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I am working on Chapter 1 of Aluffi's Chapter 0 and want to prove the following exercise:

5.8: Show that in every category $C$ the products $A\times B$ and $B\times A$ are isomorphic, if they exist. (Hint: observe that they both satisfy the universal property for the product of $A$ and $B$, then use [the fact the terminal objects of the same type are isomorphic]).

The way that Aluffi defines the product of two objects $A,B\in\operatorname{Obj}(C)$ is by constructing a category $C_{A,B}$ where the product is a final object. However, this construction is a bit ambiguous. I see two possible definitions:

  1. The objects of $C_{A,B}$ are tuples $(X,f,g)$ with $f$ and $g$ ordered where $X$ is an object of $C$, $f\in\operatorname{Hom}_C(X,A)$ and $g\in\operatorname{Hom}_C(X,B)$. The morphisms of $C_{A,B}$ from $(X,f_1,g_1)$ to $(Y,f_2,g_2)$ are the morphisms $\varphi\in\operatorname{Hom}_C(X,Y)$ such that $f_1 = \varphi f_2$ and $g_1 = \varphi g_2$, i.e. the corresponding diagram commutes. In this definition, $C_{A,B}\ne C_{B,A}$.

  2. The objects of $C_{A,B}$ are the tuples $(X,\{f,g\})$ with $f$ and $g$ not ordered, and the rest of the construction is the same. In this definition, $C_{A,B} = C_{B,A}$.

In the second definition, the given problem is straightforward. The products $A\times B$ and $B\times A$ are final objects in the same category, so they're isomorphic. However, given the first definition, these are two objects in two separate categories.

I'm sure that there's some reasoning here, that there's a functor $F:C_{A,B}\to C_{B,A}$ which is nice and says that $A\times B$ and $B\times A$ are essentially the same, but at this point in the book functors have not made an appearance and I'd rather not use them.

Is the second definition the correct definition, or am I missing something here?

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    $\begingroup$ In the second definition, there would be no way to distinguish $f_1$ from $g_1$, so you couldn't say $f_1=\varphi f_2$ and $g_1=\varphi g_2$. It could just as well be $g_1=\varphi f_2$. Given an unordered pair of morphisms $\{h,k\}$, you don't know which of $h$ or $k$ corresponds to the "$f$" morphism. $\endgroup$ Mar 6, 2018 at 5:14

2 Answers 2

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The first definition is the correct definition.

As for the exercise, the idea is to show that if $(P,g,f)$ is a terminal object in $C_{B,A}$, then $(P,f,g)$ is also a terminal object in $C_{A,B}$. This is pretty easy: you just swap the maps going to $A$ and the maps going to $B$ everywhere. As you suggest, what is really going on here is that the functor $F:C_{A,B}\to C_{B,A}$ which swaps the two maps is an isomorphism of categories. But if you want to avoid using functors, you can just explicitly write out what is going on with this swapping to show that a terminal object of $C_{B,A}$ gives a terminal object of $C_{A,B}$.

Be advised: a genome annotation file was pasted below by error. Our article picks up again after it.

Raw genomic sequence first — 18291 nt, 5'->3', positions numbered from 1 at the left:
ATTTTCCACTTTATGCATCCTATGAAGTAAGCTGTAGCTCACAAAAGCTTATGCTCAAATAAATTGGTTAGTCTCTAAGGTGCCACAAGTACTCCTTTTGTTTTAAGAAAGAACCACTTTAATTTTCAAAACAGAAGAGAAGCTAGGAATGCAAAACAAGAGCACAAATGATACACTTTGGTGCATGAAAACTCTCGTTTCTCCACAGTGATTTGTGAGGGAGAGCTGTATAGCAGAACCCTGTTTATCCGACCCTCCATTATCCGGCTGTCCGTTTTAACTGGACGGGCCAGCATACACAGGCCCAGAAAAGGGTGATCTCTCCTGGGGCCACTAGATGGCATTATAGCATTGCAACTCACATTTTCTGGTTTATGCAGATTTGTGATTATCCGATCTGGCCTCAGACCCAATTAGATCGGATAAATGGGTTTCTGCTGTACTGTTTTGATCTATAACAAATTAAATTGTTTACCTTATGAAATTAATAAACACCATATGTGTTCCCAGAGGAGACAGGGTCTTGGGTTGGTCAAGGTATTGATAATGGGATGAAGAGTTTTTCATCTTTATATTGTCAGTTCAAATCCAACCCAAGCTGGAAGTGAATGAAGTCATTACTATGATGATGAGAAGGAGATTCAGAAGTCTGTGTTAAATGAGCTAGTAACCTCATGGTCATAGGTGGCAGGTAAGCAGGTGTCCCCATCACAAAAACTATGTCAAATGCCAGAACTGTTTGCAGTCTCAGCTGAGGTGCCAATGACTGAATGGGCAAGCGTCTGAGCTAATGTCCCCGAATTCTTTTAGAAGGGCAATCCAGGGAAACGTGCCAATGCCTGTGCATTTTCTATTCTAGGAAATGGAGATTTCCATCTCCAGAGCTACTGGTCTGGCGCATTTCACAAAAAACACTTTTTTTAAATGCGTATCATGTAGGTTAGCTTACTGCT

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  • $\begingroup$ Do you know why Aluffi includes the hint about two final objects in the same category being isomorphic? I think the word “isomorphic” is confusing me here. It makes sense that $A\times B$ and $B\times A$ behave the same because they are final objects in isomorphic categories, but somehow this question feels more “local,” or more contained in a single category. I’m sure I’m overthinking this. $\endgroup$ Mar 6, 2018 at 5:30
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    $\begingroup$ The point is both of them give terminal objects of $C_{A,B}$: $A\times B$ does by definition, and $B\times A$ gives one when you swap the order of the two maps. So then those two terminal objects in $C_{A,B}$ are isomorphic, and in particular this gives an isomorphism between the objects $A\times B$ and $B\times A$ in $C$. $\endgroup$ Mar 6, 2018 at 5:33
  • $\begingroup$ Okay, I see the argument now. Thanks so much! $\endgroup$ Mar 6, 2018 at 5:36
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In general, a limit for a diagram $D : \mathcal{J} \to \mathcal{C}$ in a category $\mathcal{C}$ is a terminal object of the category $\mathbf{Cone}(D)$ of cones over $D$. In this case, $\mathcal{J}$ is the discrete category $\mathbf{2}$ on two objects (with only identity morphisms), and $D$ is the functor sending one of the objects to $A$ and the other object to $B$.

Let's spell this out. Given a functor $D : \mathcal{J} \to \mathcal{C}$, define $\mathbf{Cone}(D)$ to be the category with data as follows:

  • An object of $\mathbf{Cone}(D)$ consists of an object $C$ of $\mathcal{C}$ and a family $(\mu_j : D(j) \to C \mid j \in \mathcal{J})$ of morphisms of $\mathcal{C}$, such that for all $\alpha : j \to j'$ in $\mathcal{J}$, we have $\mu_{j'} \circ \alpha = \mu_j$.
  • A morphism $(C, \mu_j) \to (D, \nu_j)$ in $\mathbf{Cone}(D)$ is a morphism $f : C \to D$ such that $\nu_j \circ f = \mu_j$ for all $j \in \mathcal{J}$.

You can check readily that a limit $(L, \lambda_j)$ for $D$ is the same thing as a terminal object of $\mathbf{Cone}(D)$.

In the case of products, the category $\mathbf{Cone}(D)$ has as objects spans $A \xleftarrow{p} C \xrightarrow{q} B$, and a morphism $(A \xleftarrow{p} C \xrightarrow{q} B) \to (A \xleftarrow{r} D \xrightarrow{s} B)$ is a morphism $f : C \to D$ such that $r \circ f = p$ and $s \circ f = q$. A terminal object of this category is precisely a product of $A$ and $B$ in $\mathcal{C}$.

Evidently, this corresponds with your definition #1.

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